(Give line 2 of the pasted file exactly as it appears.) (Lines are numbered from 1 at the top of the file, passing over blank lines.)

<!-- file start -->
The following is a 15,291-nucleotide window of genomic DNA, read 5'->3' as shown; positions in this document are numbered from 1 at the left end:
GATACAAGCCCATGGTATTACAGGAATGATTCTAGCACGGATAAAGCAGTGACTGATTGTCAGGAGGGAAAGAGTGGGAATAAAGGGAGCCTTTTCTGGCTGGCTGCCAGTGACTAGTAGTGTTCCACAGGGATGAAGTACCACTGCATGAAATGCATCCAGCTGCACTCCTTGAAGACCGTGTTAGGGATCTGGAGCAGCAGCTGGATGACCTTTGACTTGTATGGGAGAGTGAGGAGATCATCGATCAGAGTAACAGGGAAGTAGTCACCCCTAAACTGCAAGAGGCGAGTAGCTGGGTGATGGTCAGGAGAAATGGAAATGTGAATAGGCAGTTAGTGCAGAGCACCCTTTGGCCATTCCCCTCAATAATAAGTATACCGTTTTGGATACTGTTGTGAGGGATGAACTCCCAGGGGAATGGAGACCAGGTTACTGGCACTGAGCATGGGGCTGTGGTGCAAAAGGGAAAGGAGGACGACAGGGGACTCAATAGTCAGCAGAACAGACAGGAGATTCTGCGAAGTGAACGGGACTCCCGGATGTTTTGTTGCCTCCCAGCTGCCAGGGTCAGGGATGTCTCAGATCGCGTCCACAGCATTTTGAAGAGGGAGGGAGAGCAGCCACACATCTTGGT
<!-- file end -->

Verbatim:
GATACAAGCCCATGGTATTACAGGAATGATTCTAGCACGGATAAAGCAGTGACTGATTGTCAGGAGGGAAAGAGTGGGAATAAAGGGAGCCTTTTCTGGCTGGCTGCCAGTGACTAGTAGTGTTCCACAGGGATGAAGTACCACTGCATGAAATGCATCCAGCTGCACTCCTTGAAGACCGTGTTAGGGATCTGGAGCAGCAGCTGGATGACCTTTGACTTGTATGGGAGAGTGAGGAGATCATCGATCAGAGTAACAGGGAAGTAGTCACCCCTAAACTGCAAGAGGCGAGTAGCTGGGTGATGGTCAGGAGAAATGGAAATGTGAATAGGCAGTTAGTGCAGAGCACCCTTTGGCCATTCCCCTCAATAATAAGTATACCGTTTTGGATACTGTTGTGAGGGATGAACTCCCAGGGGAATGGAGACCAGGTTACTGGCACTGAGCATGGGGCTGTGGTGCAAAAGGGAAAGGAGGACGACAGGGGACTCAATAGTCAGCAGAACAGACAGGAGATTCTGCGAAGTGAACGGGACTCCCGGATGTTTTGTTGCCTCCCAGCTGCCAGGGTCAGGGATGTCTCAGATCGCGTCCACAGCATTTTGAAGAGGGAGGGAGAGCAGCCACACATCTTGGT